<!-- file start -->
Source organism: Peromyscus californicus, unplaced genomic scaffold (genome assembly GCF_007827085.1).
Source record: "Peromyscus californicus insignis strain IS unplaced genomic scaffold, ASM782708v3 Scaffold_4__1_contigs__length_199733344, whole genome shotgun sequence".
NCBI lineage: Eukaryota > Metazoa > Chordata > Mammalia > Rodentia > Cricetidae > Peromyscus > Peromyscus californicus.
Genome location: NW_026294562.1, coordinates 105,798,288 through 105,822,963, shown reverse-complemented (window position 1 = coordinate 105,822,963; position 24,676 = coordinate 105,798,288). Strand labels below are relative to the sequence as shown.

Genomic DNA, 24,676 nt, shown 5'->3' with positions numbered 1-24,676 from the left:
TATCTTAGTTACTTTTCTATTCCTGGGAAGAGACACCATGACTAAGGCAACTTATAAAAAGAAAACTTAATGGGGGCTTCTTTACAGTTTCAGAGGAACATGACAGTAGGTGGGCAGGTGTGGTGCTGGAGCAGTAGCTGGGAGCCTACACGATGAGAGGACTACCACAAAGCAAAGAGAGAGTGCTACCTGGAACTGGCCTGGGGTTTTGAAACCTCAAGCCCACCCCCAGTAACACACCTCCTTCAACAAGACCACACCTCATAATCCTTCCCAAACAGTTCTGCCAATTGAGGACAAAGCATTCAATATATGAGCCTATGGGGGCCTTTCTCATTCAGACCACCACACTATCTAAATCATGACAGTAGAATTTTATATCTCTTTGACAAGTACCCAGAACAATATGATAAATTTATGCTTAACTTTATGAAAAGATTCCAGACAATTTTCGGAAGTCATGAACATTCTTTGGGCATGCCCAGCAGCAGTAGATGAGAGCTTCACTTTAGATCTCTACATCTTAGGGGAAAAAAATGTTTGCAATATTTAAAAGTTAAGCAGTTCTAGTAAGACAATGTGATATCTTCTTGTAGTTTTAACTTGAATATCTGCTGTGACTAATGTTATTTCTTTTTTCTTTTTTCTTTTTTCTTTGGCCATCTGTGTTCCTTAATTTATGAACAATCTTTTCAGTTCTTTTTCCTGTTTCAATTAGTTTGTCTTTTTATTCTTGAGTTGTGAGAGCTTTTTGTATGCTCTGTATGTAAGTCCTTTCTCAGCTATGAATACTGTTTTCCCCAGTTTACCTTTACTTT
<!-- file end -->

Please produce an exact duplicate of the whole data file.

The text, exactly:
Source organism: Peromyscus californicus, unplaced genomic scaffold (genome assembly GCF_007827085.1).
Source record: "Peromyscus californicus insignis strain IS unplaced genomic scaffold, ASM782708v3 Scaffold_4__1_contigs__length_199733344, whole genome shotgun sequence".
NCBI lineage: Eukaryota > Metazoa > Chordata > Mammalia > Rodentia > Cricetidae > Peromyscus > Peromyscus californicus.
Genome location: NW_026294562.1, coordinates 105,798,288 through 105,822,963, shown reverse-complemented (window position 1 = coordinate 105,822,963; position 24,676 = coordinate 105,798,288). Strand labels below are relative to the sequence as shown.

Genomic DNA, 24,676 nt, shown 5'->3' with positions numbered 1-24,676 from the left:
TATCTTAGTTACTTTTCTATTCCTGGGAAGAGACACCATGACTAAGGCAACTTATAAAAAGAAAACTTAATGGGGGCTTCTTTACAGTTTCAGAGGAACATGACAGTAGGTGGGCAGGTGTGGTGCTGGAGCAGTAGCTGGGAGCCTACACGATGAGAGGACTACCACAAAGCAAAGAGAGAGTGCTACCTGGAACTGGCCTGGGGTTTTGAAACCTCAAGCCCACCCCCAGTAACACACCTCCTTCAACAAGACCACACCTCATAATCCTTCCCAAACAGTTCTGCCAATTGAGGACAAAGCATTCAATATATGAGCCTATGGGGGCCTTTCTCATTCAGACCACCACACTATCTAAATCATGACAGTAGAATTTTATATCTCTTTGACAAGTACCCAGAACAATATGATAAATTTATGCTTAACTTTATGAAAAGATTCCAGACAATTTTCGGAAGTCATGAACATTCTTTGGGCATGCCCAGCAGCAGTAGATGAGAGCTTCACTTTAGATCTCTACATCTTAGGGGAAAAAAATGTTTGCAATATTTAAAAGTTAAGCAGTTCTAGTAAGACAATGTGATATCTTCTTGTAGTTTTAACTTGAATATCTGCTGTGACTAATGTTATTTCTTTTTTCTTTTTTCTTTTTTCTTTGGCCATCTGTGTTCCTTAATTTATGAACAATCTTTTCAGTTCTTTTTCCTGTTTCAATTAGTTTGTCTTTTTATTCTTGAGTTGTGAGAGCTTTTTGTATGCTCTGTATGTAAGTCCTTTCTCAGCTATGAATACTGTTTTCCCCAGTTTACCTTTACTTT